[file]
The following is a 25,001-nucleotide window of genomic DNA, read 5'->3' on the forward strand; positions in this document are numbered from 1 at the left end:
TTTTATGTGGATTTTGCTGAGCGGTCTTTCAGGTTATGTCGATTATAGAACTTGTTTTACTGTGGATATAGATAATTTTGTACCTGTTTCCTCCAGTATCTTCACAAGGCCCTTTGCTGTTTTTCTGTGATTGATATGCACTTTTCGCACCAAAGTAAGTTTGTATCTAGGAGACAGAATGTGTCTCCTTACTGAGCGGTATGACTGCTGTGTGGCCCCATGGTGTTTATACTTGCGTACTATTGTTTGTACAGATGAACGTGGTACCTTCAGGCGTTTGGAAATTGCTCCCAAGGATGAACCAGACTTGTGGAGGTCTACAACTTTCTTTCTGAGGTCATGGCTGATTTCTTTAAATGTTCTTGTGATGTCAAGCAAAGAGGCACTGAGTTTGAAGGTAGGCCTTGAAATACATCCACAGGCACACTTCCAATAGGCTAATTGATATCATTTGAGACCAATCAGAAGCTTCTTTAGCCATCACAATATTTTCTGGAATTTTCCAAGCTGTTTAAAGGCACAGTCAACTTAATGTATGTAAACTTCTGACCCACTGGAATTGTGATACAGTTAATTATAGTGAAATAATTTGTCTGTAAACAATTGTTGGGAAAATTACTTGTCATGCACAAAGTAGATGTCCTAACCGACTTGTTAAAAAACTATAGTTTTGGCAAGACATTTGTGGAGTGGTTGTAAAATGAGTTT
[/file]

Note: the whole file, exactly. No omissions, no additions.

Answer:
The following is a 25,001-nucleotide window of genomic DNA, read 5'->3' on the forward strand; positions in this document are numbered from 1 at the left end:
TTTTATGTGGATTTTGCTGAGCGGTCTTTCAGGTTATGTCGATTATAGAACTTGTTTTACTGTGGATATAGATAATTTTGTACCTGTTTCCTCCAGTATCTTCACAAGGCCCTTTGCTGTTTTTCTGTGATTGATATGCACTTTTCGCACCAAAGTAAGTTTGTATCTAGGAGACAGAATGTGTCTCCTTACTGAGCGGTATGACTGCTGTGTGGCCCCATGGTGTTTATACTTGCGTACTATTGTTTGTACAGATGAACGTGGTACCTTCAGGCGTTTGGAAATTGCTCCCAAGGATGAACCAGACTTGTGGAGGTCTACAACTTTCTTTCTGAGGTCATGGCTGATTTCTTTAAATGTTCTTGTGATGTCAAGCAAAGAGGCACTGAGTTTGAAGGTAGGCCTTGAAATACATCCACAGGCACACTTCCAATAGGCTAATTGATATCATTTGAGACCAATCAGAAGCTTCTTTAGCCATCACAATATTTTCTGGAATTTTCCAAGCTGTTTAAAGGCACAGTCAACTTAATGTATGTAAACTTCTGACCCACTGGAATTGTGATACAGTTAATTATAGTGAAATAATTTGTCTGTAAACAATTGTTGGGAAAATTACTTGTCATGCACAAAGTAGATGTCCTAACCGACTTGTTAAAAAACTATAGTTTTGGCAAGACATTTGTGGAGTGGTTGTAAAATGAGTTT